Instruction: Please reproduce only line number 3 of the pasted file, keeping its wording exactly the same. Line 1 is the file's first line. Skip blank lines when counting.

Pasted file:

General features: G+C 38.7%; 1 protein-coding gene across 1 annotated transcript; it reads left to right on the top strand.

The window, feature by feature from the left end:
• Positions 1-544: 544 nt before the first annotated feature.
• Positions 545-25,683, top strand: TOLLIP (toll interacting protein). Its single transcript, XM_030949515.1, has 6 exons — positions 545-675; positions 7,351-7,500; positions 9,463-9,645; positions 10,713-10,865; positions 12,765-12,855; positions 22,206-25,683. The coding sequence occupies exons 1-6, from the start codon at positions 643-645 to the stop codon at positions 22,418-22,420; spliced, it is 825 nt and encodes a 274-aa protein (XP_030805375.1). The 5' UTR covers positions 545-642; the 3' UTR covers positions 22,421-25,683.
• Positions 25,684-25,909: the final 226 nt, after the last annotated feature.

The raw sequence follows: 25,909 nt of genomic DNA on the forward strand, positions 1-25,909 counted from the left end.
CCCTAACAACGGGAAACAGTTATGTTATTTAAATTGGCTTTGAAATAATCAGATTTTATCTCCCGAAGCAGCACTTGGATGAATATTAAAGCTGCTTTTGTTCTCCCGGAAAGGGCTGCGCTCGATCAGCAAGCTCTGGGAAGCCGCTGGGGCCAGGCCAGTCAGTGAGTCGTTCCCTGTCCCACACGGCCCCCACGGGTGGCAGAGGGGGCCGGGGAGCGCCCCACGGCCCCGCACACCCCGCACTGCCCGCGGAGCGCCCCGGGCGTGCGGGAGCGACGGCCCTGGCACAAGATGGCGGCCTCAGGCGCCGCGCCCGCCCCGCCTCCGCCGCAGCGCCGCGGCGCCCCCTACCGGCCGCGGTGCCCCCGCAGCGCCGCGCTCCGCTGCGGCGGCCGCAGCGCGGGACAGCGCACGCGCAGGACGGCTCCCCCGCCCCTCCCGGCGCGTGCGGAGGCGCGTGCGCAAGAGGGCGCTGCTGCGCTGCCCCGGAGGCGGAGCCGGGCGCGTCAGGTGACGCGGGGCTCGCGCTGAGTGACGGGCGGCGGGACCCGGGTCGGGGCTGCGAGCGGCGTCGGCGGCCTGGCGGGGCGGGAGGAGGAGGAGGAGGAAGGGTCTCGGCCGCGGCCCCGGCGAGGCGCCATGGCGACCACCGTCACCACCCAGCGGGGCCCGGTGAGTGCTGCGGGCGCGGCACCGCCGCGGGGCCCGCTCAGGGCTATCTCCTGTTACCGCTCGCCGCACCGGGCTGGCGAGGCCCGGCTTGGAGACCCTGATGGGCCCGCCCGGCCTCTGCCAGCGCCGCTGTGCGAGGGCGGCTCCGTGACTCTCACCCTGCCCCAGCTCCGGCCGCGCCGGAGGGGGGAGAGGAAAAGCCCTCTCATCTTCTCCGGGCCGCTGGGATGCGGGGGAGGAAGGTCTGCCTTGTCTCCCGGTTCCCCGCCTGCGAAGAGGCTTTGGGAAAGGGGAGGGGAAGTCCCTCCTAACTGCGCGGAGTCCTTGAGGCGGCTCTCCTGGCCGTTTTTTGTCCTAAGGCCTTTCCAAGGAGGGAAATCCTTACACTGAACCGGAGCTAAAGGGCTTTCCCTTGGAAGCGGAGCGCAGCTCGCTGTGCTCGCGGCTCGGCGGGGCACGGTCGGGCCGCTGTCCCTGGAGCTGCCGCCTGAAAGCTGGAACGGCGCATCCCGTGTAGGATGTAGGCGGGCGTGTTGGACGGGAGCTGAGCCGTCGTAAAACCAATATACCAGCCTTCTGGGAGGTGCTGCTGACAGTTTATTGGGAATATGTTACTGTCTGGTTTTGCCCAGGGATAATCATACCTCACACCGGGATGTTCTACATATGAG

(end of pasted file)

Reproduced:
• Positions 1-544: 544 nt before the first annotated feature.